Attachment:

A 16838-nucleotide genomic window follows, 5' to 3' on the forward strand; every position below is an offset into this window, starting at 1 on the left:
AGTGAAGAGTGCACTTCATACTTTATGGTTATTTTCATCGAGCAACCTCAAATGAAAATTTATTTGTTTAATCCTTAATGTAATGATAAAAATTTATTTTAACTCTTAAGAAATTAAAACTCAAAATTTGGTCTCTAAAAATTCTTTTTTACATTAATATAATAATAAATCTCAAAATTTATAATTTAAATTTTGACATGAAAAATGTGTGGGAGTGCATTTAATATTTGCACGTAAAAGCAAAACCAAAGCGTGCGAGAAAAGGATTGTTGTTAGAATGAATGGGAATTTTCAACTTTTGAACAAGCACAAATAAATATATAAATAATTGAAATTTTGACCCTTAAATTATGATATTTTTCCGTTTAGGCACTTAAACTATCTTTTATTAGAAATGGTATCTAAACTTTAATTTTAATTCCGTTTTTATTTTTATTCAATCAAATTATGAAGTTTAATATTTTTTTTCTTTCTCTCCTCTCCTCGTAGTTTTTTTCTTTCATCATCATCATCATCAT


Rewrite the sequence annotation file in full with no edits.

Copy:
A 16838-nucleotide genomic window follows, 5' to 3' on the forward strand; every position below is an offset into this window, starting at 1 on the left:
AGTGAAGAGTGCACTTCATACTTTATGGTTATTTTCATCGAGCAACCTCAAATGAAAATTTATTTGTTTAATCCTTAATGTAATGATAAAAATTTATTTTAACTCTTAAGAAATTAAAACTCAAAATTTGGTCTCTAAAAATTCTTTTTTACATTAATATAATAATAAATCTCAAAATTTATAATTTAAATTTTGACATGAAAAATGTGTGGGAGTGCATTTAATATTTGCACGTAAAAGCAAAACCAAAGCGTGCGAGAAAAGGATTGTTGTTAGAATGAATGGGAATTTTCAACTTTTGAACAAGCACAAATAAATATATAAATAATTGAAATTTTGACCCTTAAATTATGATATTTTTCCGTTTAGGCACTTAAACTATCTTTTATTAGAAATGGTATCTAAACTTTAATTTTAATTCCGTTTTTATTTTTATTCAATCAAATTATGAAGTTTAATATTTTTTTTCTTTCTCTCCTCTCCTCGTAGTTTTTTTCTTTCATCATCATCATCATCAT